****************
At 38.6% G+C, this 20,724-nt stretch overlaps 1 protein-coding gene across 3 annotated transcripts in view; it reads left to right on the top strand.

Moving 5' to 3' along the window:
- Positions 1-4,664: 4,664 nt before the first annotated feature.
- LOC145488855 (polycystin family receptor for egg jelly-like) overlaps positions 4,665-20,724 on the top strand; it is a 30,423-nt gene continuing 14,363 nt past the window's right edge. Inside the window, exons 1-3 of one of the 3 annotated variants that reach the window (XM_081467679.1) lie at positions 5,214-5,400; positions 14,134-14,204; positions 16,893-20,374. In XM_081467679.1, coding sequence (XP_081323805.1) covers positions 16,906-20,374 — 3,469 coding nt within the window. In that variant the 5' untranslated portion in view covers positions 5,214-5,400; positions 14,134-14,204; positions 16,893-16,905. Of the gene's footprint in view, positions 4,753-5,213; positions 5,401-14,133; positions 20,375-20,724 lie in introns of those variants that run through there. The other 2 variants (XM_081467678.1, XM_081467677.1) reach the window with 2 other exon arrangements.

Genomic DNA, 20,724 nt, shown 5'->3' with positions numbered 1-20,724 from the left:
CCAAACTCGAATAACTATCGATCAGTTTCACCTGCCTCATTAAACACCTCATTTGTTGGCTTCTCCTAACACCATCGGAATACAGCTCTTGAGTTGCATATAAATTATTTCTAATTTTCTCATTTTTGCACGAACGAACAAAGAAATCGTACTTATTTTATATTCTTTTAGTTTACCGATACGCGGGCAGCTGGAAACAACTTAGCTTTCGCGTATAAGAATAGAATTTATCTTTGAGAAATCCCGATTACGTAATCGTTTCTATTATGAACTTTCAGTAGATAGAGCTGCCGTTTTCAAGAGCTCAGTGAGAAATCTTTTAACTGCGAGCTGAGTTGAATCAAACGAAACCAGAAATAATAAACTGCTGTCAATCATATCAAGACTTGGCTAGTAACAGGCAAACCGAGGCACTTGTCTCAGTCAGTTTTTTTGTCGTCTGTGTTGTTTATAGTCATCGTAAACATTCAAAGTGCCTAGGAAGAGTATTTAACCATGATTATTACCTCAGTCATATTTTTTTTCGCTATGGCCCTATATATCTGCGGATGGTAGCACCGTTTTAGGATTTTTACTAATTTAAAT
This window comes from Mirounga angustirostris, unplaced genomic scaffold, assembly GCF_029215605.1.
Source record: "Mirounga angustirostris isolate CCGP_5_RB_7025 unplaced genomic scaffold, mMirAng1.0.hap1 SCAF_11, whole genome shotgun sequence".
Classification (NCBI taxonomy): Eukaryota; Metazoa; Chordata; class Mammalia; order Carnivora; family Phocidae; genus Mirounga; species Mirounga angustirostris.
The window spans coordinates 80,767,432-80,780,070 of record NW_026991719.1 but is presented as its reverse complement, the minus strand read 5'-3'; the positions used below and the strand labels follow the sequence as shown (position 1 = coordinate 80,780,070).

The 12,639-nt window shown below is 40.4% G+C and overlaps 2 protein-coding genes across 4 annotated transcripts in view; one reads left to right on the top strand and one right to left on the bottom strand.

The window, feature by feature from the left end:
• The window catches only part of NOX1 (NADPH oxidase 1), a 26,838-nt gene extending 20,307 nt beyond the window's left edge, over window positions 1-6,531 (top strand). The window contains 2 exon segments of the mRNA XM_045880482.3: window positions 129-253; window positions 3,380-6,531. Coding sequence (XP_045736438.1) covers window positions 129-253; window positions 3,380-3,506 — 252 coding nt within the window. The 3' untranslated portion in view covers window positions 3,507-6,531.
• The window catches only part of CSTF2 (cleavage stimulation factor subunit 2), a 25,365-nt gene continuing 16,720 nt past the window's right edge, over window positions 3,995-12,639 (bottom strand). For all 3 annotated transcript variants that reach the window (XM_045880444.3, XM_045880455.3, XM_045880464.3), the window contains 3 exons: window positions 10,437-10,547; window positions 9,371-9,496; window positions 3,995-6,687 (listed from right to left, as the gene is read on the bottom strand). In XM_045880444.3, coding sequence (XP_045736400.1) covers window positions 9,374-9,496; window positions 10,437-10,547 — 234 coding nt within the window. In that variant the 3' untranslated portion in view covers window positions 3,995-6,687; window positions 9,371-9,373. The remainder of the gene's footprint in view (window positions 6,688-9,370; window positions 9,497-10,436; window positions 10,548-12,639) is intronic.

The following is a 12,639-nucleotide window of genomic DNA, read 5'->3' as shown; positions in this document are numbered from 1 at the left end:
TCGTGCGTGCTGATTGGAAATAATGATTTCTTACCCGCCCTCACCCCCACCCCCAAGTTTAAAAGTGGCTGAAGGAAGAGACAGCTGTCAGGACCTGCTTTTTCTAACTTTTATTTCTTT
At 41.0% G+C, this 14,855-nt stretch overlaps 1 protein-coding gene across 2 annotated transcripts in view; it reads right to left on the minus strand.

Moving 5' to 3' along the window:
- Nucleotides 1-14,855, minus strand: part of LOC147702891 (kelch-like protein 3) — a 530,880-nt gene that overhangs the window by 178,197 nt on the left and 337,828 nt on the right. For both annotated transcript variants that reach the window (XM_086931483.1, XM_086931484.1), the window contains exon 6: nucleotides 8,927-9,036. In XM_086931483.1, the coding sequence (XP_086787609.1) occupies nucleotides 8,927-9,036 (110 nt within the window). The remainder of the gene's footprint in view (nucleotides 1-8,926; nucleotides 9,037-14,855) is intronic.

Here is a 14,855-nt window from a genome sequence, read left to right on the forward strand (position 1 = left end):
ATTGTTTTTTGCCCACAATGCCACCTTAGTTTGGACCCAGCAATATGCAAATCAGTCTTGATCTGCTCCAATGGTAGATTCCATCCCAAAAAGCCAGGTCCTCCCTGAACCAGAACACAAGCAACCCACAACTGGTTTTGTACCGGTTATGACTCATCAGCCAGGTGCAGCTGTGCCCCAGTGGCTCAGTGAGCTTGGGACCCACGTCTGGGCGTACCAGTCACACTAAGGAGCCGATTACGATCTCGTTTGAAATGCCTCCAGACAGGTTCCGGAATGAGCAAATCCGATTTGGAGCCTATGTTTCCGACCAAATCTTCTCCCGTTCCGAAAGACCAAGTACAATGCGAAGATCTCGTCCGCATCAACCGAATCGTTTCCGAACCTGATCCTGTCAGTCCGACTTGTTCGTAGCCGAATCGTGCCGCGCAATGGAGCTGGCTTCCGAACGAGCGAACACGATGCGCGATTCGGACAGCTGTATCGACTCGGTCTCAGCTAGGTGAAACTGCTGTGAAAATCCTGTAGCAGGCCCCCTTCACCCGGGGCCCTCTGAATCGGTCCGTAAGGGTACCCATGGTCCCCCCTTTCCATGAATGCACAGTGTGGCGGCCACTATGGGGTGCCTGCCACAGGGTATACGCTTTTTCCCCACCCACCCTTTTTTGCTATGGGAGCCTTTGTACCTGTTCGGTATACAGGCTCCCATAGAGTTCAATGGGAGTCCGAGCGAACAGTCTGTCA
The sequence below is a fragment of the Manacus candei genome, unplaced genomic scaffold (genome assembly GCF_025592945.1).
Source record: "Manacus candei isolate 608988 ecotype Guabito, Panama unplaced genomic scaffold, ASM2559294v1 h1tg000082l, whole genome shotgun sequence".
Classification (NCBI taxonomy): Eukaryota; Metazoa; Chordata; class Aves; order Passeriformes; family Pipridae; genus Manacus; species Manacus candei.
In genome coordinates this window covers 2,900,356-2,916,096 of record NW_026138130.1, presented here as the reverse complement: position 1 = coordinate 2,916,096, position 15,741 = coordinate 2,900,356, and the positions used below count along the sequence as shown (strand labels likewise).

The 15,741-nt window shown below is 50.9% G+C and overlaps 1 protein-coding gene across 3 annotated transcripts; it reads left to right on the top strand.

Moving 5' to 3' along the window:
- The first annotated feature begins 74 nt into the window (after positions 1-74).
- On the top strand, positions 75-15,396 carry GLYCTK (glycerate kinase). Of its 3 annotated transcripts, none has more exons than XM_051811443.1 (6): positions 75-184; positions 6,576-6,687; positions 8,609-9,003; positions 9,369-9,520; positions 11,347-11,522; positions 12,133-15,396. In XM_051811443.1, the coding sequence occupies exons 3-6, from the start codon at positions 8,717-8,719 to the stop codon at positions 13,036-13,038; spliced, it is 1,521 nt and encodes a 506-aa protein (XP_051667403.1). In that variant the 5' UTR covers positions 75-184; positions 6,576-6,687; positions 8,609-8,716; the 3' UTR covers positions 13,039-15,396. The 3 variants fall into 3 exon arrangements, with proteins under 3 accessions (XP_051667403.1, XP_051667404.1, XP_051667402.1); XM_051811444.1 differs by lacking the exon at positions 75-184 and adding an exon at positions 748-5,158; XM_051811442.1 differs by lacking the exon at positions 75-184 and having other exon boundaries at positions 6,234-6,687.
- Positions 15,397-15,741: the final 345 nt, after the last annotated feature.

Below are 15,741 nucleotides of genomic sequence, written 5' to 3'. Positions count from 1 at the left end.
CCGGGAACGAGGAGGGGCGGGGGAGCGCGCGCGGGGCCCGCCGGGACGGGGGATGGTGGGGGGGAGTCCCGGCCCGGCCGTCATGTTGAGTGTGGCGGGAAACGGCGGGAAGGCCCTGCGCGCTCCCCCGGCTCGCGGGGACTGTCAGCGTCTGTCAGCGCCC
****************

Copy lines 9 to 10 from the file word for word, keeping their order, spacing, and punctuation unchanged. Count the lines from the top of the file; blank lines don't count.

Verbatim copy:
Classification (NCBI taxonomy): Eukaryota; Metazoa; Chordata; class Mammalia; order Carnivora; family Phocidae; genus Mirounga; species Mirounga angustirostris.
The window spans coordinates 80,767,432-80,780,070 of record NW_026991719.1 but is presented as its reverse complement, the minus strand read 5'-3'; the positions used below and the strand labels follow the sequence as shown (position 1 = coordinate 80,780,070).